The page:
19073 Coaching Mountain Bike Mtb Stage Race Blog 1200×675

How To Approach Coaching Mountain Bike Stage Races

BY Mike Schultz

There's a lot to consider when building a training and racing plan for mountain bike stage races.

Road cycling and stage racing have been intertwined since the beginning of bike racing, but in recent years mountain bike stage racing has emerged onto the scene. Mountain bike stage races share some similarities with road stage races but are uniquely geared to test every aspect of mountain biking. From long endurance stages to the technical downhill enduro stages, off-road stage racing requires not only great fitness but great technical skills.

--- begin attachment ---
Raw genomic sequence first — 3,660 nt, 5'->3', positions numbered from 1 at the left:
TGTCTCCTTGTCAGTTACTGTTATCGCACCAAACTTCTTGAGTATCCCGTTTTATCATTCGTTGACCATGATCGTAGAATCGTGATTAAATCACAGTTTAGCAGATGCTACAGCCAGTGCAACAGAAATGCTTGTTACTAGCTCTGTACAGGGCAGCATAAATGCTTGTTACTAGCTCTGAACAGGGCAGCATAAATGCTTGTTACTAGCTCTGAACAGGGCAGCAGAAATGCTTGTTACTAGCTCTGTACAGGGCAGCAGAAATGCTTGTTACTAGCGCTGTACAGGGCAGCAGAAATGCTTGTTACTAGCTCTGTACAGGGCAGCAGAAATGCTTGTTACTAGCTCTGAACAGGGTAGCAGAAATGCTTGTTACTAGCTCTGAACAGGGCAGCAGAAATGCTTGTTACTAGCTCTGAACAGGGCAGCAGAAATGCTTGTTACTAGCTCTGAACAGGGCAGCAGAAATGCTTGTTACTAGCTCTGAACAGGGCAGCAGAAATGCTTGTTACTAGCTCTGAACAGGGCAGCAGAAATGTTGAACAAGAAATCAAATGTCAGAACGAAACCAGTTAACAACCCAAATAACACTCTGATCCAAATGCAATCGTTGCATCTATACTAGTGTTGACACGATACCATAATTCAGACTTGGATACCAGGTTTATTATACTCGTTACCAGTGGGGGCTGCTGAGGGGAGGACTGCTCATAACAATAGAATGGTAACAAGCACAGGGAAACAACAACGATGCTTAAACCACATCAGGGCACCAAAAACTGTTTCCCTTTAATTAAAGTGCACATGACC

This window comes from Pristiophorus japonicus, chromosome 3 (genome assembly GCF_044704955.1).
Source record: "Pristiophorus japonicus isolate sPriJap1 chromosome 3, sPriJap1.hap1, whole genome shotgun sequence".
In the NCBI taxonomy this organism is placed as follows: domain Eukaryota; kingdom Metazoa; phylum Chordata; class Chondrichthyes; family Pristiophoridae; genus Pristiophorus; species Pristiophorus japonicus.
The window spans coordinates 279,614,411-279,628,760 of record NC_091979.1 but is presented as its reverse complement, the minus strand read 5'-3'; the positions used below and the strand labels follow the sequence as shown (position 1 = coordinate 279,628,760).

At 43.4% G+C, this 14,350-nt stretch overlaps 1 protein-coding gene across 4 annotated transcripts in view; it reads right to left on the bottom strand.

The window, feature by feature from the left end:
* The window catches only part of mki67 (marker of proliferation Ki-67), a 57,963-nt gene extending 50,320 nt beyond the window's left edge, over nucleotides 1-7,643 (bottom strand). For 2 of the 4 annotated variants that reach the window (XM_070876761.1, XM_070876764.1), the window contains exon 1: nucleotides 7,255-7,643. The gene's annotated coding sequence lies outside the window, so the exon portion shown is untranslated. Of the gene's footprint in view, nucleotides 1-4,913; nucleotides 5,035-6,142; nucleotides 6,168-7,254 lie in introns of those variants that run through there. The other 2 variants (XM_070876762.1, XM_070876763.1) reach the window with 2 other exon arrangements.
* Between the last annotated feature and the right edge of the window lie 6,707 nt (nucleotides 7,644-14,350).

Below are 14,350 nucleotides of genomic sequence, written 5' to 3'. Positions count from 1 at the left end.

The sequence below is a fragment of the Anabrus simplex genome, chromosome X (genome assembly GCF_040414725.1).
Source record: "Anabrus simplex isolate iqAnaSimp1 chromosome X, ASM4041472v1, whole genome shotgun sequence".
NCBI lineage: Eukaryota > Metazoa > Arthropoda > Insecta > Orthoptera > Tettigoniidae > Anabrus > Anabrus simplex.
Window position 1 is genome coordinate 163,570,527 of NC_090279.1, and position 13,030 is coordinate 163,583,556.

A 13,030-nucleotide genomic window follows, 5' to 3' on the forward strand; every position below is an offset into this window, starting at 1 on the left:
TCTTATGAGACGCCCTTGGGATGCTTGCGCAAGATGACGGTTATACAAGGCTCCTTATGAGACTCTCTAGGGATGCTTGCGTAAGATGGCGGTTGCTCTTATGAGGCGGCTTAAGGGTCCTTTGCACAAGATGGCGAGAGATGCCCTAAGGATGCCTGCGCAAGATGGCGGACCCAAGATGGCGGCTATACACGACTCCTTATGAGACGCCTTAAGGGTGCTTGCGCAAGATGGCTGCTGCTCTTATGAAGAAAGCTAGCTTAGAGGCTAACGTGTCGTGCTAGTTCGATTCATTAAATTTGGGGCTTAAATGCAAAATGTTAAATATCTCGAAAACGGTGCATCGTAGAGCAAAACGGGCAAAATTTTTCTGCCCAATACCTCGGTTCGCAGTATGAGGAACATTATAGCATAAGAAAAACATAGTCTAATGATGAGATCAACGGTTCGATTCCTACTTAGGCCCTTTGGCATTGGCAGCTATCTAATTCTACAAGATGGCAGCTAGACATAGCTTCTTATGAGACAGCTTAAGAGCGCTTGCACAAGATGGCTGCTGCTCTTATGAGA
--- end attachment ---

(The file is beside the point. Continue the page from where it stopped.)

In this article we’ll explore a few training and preparation tips for these events and gather insights from one of the best pros and a few race directors.

Building Training Blocks

You might already be thinking of some obvious differences between mountain bike and road stage racing like riding terrain, but there are also other important factors like the lack of large pelotons. There is nowhere to hide in a mountain bike race, the pressure is always on you as an individual, and there are few opportunities to draft. You need to be prepared to go hard every single day of the race.